Coach's Corner

A selection from frequently–asked questions
Dear Coach,
I run a design / manufacturing company with close to a hundred and fifty staff and we supply the automotive market with component parts. Despite all the talk of economic recovery we’re a long way from being out-of-the-woods yet. We still need to keep our expenses under tight control, work more efficiently, and do more with less – and so far we’ve avoided lay-offs.
Even though we’ve put in several new initiatives to secure and protect our people, there’s a lot of resentment, particularly among some of them, and they are painting us in management as the ‘enemy’. How can we get them back ‘onside’ and to realize that management really isn’t the problem?

What’s happening here is both normal and inevitable; it’s hard-wired into human thought processes that those whose decisions and actions create pain and discomfort for us are justifiable targets for our anger and resentment.

Way back in time, human-kind ensured the preservation of the species by focusing attention and ultimately blame on those who threatened us.  We learned to be suspicious of the unknown, cautious in our approach and defensive in our actions – we avoided them. We needed to know, beyond a reasonable doubt, that any stranger was not intending to harm us and also that they wouldn’t take advantage of us for their own ends.

This deeply entrenched behaviour isn’t as useful in modern times; it’s now become maladaptive – it doesn’t serve us as well as it once did, but it’s still there. In the ‘cut and thrust’ of today’s demanding business climate the tendency persists to ascribe evil motives to those who disrupt our legitimate expectations of an increasingly comfortable and predictable life experience. The result is mistrust, conflict and disengagement.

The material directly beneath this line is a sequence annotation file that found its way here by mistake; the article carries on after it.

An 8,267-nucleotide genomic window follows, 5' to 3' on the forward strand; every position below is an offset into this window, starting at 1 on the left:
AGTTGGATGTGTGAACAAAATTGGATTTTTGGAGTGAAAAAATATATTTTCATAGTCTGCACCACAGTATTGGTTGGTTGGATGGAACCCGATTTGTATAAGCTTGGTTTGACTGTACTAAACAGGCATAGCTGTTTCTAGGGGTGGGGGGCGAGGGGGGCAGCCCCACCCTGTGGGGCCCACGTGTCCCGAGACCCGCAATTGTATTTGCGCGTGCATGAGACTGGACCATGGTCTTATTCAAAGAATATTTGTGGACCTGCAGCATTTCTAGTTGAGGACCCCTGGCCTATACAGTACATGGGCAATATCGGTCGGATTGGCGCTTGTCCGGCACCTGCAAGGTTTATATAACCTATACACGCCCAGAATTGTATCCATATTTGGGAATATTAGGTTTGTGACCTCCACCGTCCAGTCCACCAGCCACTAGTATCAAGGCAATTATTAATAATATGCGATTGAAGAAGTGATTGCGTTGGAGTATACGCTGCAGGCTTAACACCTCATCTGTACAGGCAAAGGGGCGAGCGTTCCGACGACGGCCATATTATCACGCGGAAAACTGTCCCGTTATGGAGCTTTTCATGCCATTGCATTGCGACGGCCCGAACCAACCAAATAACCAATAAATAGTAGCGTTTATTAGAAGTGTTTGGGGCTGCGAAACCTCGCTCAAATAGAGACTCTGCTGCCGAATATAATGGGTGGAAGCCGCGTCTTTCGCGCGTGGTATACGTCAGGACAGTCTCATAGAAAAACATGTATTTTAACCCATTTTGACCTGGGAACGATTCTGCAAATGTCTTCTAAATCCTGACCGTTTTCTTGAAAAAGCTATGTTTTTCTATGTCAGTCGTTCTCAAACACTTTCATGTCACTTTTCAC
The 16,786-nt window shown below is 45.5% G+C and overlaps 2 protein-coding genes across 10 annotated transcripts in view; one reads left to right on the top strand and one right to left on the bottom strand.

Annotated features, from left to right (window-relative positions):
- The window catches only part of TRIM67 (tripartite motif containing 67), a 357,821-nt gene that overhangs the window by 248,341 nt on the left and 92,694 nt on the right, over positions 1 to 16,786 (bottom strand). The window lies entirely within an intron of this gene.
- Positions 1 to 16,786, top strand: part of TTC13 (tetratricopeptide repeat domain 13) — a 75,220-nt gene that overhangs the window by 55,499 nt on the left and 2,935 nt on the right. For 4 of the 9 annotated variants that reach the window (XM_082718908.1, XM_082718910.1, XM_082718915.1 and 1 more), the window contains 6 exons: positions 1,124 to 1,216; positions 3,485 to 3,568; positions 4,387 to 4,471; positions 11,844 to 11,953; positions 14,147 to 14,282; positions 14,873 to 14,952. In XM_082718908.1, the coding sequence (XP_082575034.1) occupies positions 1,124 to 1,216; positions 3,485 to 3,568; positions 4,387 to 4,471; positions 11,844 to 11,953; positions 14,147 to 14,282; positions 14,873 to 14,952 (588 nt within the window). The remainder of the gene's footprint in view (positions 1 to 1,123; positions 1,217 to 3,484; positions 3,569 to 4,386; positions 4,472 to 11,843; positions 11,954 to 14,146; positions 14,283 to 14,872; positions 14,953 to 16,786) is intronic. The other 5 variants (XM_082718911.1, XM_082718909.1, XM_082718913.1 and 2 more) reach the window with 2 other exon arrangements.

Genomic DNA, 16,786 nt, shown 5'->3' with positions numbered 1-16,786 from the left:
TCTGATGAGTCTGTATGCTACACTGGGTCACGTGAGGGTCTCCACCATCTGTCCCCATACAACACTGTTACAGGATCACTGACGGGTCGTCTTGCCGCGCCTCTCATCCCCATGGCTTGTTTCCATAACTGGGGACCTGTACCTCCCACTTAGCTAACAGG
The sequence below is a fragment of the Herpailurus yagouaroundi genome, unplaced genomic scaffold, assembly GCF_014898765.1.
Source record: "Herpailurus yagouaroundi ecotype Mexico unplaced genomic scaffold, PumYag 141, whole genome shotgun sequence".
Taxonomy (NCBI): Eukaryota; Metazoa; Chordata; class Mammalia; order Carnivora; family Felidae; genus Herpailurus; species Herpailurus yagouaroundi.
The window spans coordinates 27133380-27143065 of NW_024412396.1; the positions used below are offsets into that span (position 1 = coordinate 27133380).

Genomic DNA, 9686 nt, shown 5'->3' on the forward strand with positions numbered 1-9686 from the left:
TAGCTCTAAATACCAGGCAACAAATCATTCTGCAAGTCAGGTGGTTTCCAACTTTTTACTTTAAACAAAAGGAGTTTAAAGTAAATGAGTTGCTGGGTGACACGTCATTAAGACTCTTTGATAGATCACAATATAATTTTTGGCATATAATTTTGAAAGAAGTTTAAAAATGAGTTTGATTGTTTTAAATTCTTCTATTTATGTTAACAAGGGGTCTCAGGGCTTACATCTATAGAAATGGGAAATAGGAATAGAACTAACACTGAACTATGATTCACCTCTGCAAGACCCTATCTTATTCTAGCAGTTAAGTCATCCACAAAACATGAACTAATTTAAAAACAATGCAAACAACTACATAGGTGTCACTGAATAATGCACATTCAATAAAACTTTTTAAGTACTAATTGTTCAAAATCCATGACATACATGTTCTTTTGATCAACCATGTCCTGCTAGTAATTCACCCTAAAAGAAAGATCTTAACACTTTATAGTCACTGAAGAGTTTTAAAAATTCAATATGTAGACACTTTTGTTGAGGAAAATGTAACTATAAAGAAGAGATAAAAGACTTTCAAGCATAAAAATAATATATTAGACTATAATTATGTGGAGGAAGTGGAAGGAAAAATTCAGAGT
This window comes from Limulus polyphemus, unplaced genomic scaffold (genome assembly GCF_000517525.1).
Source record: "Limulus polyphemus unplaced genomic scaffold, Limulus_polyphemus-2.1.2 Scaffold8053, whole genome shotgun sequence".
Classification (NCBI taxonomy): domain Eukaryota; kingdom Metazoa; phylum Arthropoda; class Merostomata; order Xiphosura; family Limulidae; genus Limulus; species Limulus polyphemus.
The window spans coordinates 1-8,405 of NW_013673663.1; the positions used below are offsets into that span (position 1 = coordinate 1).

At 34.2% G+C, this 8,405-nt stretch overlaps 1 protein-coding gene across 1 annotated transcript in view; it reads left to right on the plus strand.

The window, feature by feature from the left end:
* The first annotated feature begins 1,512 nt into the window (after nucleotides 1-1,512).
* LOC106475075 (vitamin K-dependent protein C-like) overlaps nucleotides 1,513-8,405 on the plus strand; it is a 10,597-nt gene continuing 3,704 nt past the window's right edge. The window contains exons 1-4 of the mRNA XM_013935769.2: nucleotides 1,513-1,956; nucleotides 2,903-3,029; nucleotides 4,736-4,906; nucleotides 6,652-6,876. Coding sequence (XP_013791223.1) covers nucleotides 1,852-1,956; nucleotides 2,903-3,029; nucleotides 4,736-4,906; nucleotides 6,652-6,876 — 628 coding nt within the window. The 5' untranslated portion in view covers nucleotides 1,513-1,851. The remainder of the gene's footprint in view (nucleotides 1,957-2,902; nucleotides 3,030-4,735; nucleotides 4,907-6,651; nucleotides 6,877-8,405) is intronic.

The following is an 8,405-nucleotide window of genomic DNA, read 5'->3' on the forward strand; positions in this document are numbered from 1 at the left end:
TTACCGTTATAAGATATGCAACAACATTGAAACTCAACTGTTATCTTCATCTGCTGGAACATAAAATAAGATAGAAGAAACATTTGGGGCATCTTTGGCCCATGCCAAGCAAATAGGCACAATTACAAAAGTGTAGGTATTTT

This is an immensely strong and pervasive response that cannot be ignored – it won’t just go away. It’s emotional too, so a reasoned argument will not ‘cut the mustard’. Delivering a prepared rallying speech to the troops will not help and making a case based on logic won’t persuade other people that this deep-seated resentment they are experiencing isn’t well justified.

Once antipathy and inertia set in they’re hard to move – but it can be done with a little patience and skill. What we’re attempting to do here is to shift other people’s perspectives (the way they frame situations) and perceptions (the values they attach to their experiences) – to get them to look at realities in a different way. This is an emotionally-based approach to what is, in fact, an emotional challenge. So the first step is to cease and desist with the rational arguments.

Whenever you put efficiency before effectiveness you encourage frustration. Our people don’t want to hear that it all has to be done differently; they need to understand what different things need to be done. Your appreciation of the challenges is likely founded on an interpretation of the facts that others don’t currently understand or accept.

If you cut costs by limiting overtime and canceling needed training, decrease autonomy and ask them to undertake additional work, they’re going to view it from their perspective and you’ll be to blame. This is the way that people have always dealt with threats and obstacles – and you’ve just made yourself the target.

Since the problem is seated more deeply, in the emotions, and it’s being perceived as a threat, this is where you need to go to confront it. Your people need to experience the new facts and realities for themselves – and first hand.

They have to tread the path you’ve already trodden, to be exposed to the predicament that you faced and to work on finding solutions for themselves; your job is to guide and support them as they do so. This takes time and effort, and some won’t be interested in taking this more difficult route. From their vantage point you are paid to do this and they have the inalienable right to bitch if they don’t like the outcomes.

Many though will work to understand for themselves the true nature and consequences of the situation and to attempt to design solutions. It’s possible that they could come up with better answers than you – great – but unlikely. What will happen is that, in the process of attempting this, they’ll become far more empathic and more receptive to the remedial strategies you’ve already prepared.

In short, if you want to create understanding then you need to create the problem in other people’s minds before you present the solutions. They have to experience the realities for themselves, to play with alternatives and juggle a few options. By doing so, they’ll amend their perspectives and their perceptions.

This doesn’t mean that you abdicate your responsibilities as leader and manager; it’s your job to make the calls. You’ll find more receptive minds though when they are able to see the world through your eyes, even if only for a short while

I hope this helps.